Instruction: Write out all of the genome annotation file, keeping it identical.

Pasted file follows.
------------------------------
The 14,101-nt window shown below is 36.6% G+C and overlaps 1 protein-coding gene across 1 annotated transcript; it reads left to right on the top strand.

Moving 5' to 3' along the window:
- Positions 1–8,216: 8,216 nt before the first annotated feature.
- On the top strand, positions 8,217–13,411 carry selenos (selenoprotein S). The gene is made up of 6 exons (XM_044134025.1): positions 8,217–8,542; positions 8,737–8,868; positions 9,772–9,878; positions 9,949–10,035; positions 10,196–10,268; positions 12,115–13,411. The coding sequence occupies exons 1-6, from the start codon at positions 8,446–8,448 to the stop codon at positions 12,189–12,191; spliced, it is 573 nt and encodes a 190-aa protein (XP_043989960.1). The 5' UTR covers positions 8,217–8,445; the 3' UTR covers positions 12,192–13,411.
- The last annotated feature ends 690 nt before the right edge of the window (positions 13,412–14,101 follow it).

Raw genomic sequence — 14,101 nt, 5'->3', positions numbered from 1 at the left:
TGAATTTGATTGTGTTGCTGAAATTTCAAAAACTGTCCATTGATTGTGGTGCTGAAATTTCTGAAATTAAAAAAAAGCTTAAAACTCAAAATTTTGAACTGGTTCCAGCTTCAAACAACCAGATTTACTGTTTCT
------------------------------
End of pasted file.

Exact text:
The 14,101-nt window shown below is 36.6% G+C and overlaps 1 protein-coding gene across 1 annotated transcript; it reads left to right on the top strand.

Moving 5' to 3' along the window:
- Positions 1–8,216: 8,216 nt before the first annotated feature.
- On the top strand, positions 8,217–13,411 carry selenos (selenoprotein S). The gene is made up of 6 exons (XM_044134025.1): positions 8,217–8,542; positions 8,737–8,868; positions 9,772–9,878; positions 9,949–10,035; positions 10,196–10,268; positions 12,115–13,411. The coding sequence occupies exons 1-6, from the start codon at positions 8,446–8,448 to the stop codon at positions 12,189–12,191; spliced, it is 573 nt and encodes a 190-aa protein (XP_043989960.1). The 5' UTR covers positions 8,217–8,445; the 3' UTR covers positions 12,192–13,411.
- The last annotated feature ends 690 nt before the right edge of the window (positions 13,412–14,101 follow it).

Raw genomic sequence — 14,101 nt, 5'->3', positions numbered from 1 at the left:
TGAATTTGATTGTGTTGCTGAAATTTCAAAAACTGTCCATTGATTGTGGTGCTGAAATTTCTGAAATTAAAAAAAAGCTTAAAACTCAAAATTTTGAACTGGTTCCAGCTTCAAACAACCAGATTTACTGTTTCT